KUALA LUMPUR: Fitch Solutions has ranked Malaysia as one of the top markets for digital infrastructure-led utility businesses regionally and globally, providing the appropriate platform for data centre operations.
The data, research and analytics provider said Malaysia has emerged as one of the key digital infrastructure hubs in the Asia-Pacific region due to developments in the government's digitalisation plans, easing the regulatory landscape and technology-friendly policies.
Recently, the US-based IT service management company Amazon Web Services (AWS) has unveiled plans to invest US$6 billion (US$1=RM4.51) by 2037 to boost cloud services in the country, it said.
"AWS is planning to add three availability zones in the country to its 99-zone global portfolio across 31 geographic regions," it said.
Fitch Solutions noted that Malaysia would offer businesses a competitive labour profile on the back of a productive workforce, good and improving healthcare standards, and a well-distributed urban population, albeit less competitive in terms of costs.
"Growth of the working population is also set to slow and reverse over the long term, which will lead to tight labour market conditions, (adding) to short-term construction costs.
"In the long term, the country benefits from skilled work base that will be required for long-term data centre management," it said in a note today.
Fitch Solutions further said that the country attracted major global players with investments on the uptrend considering its strategic location and proximity to Singapore.
The firm noted that data centre demands would grow gradually and dynamically making it harder to cater to their demand.
"Our operational risks team pointed out that in comparison to many of its regional competitors (including Singapore and Hong Kong), Malaysia is well-endowed with natural resources, (benefiting) companies by making dependable and economical utilities, notably fuel and electricity, widely available.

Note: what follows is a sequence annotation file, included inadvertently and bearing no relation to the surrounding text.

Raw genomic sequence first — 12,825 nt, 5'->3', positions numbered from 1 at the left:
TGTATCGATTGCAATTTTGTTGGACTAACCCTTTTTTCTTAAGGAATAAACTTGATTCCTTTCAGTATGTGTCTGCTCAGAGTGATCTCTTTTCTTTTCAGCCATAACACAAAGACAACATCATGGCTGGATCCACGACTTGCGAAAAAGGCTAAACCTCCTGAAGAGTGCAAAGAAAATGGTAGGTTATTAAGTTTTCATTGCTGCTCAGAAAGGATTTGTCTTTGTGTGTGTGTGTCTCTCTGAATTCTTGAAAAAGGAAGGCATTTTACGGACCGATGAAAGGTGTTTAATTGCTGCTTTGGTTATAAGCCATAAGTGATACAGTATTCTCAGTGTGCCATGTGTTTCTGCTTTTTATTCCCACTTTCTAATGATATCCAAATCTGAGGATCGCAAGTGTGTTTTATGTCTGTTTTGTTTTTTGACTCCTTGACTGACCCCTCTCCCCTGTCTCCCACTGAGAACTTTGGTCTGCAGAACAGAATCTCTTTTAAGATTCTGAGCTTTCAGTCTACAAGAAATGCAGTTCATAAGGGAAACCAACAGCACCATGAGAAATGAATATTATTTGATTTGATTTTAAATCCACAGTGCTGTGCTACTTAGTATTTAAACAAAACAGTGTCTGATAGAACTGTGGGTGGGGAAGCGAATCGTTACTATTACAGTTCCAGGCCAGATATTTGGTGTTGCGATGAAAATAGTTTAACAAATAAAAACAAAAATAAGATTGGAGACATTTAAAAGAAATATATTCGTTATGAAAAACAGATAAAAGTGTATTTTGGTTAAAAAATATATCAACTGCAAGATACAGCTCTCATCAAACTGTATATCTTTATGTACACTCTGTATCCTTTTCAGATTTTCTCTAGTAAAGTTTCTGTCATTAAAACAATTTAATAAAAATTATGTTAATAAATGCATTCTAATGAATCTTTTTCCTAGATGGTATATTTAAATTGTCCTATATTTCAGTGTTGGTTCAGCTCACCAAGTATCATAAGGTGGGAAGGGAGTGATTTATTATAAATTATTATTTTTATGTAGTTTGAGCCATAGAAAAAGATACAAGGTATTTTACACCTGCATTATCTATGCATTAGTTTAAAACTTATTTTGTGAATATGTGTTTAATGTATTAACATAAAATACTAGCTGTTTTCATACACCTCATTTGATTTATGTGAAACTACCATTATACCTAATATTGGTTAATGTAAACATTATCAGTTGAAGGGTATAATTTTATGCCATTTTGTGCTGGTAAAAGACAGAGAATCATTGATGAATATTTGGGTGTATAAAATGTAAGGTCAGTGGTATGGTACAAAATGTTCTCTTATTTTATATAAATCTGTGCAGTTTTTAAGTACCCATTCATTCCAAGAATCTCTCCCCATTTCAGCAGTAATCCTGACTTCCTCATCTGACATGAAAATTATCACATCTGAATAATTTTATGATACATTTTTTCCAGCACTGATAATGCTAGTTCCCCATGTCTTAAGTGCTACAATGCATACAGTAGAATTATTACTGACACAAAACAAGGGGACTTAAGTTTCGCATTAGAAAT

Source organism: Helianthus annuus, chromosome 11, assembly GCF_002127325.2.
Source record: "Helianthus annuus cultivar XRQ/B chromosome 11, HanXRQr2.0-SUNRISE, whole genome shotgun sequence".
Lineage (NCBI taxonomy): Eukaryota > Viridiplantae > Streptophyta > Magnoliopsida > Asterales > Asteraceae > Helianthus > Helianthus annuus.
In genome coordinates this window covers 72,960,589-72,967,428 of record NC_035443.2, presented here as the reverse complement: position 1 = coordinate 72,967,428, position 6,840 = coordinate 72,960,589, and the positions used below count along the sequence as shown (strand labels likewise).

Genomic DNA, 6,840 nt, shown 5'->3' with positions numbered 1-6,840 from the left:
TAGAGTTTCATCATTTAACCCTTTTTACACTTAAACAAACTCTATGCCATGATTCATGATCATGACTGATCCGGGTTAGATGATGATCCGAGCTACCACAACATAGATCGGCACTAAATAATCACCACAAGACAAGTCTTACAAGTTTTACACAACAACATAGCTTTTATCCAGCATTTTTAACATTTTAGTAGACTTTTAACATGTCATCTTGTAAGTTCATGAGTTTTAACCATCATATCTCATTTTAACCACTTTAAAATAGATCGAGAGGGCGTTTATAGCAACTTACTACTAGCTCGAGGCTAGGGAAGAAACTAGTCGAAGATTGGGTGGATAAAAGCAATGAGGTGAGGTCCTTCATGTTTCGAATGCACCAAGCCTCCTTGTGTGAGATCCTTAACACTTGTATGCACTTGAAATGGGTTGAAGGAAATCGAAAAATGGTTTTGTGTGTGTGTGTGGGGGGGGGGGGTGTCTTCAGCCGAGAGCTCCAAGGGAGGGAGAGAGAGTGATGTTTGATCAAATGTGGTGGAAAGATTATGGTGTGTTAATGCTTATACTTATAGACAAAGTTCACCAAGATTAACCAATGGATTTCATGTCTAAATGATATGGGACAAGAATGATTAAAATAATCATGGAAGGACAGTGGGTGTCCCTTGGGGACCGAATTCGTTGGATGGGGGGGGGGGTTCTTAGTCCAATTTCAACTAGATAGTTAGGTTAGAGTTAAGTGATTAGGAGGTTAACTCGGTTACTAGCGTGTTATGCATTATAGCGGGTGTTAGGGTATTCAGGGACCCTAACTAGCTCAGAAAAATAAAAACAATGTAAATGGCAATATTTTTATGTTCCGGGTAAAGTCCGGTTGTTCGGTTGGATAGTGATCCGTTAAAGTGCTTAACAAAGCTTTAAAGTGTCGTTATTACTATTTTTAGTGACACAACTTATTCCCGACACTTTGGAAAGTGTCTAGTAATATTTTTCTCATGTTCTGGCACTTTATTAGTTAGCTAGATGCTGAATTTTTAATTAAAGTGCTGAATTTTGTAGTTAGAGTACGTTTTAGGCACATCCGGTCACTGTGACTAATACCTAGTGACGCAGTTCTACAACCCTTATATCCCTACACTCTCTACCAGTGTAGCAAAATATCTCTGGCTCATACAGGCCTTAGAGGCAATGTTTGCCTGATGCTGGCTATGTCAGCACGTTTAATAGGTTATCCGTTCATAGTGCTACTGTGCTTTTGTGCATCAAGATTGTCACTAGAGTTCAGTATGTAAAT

"However, the combination of increased energy demand and poor tax revenue collection will place a significant burden on the government's resources and make it difficult for the government to maintain fuel prices through financial support," it said.
Fitch Solutions said this might eventually lead to the medium- to the long-term progressive elimination of subsidies, which would result in an increase in energy prices.
But as new power plants and transmission systems increase their capacity to produce energy at comparably lower rates, Malaysia would continue to provide some of the most affordable gasoline and electricity in the area, it emphasised.
"As a result, Malaysia scores 72.6 (out of 100) for utilities network and ranked third position out of 18 markets in the East and South East Asia region, ahead of Singapore, Hong Kong and Vietnam but behind Brunei and Taiwan. Globally, Malaysia ranked eighth out of 201 economies," it said.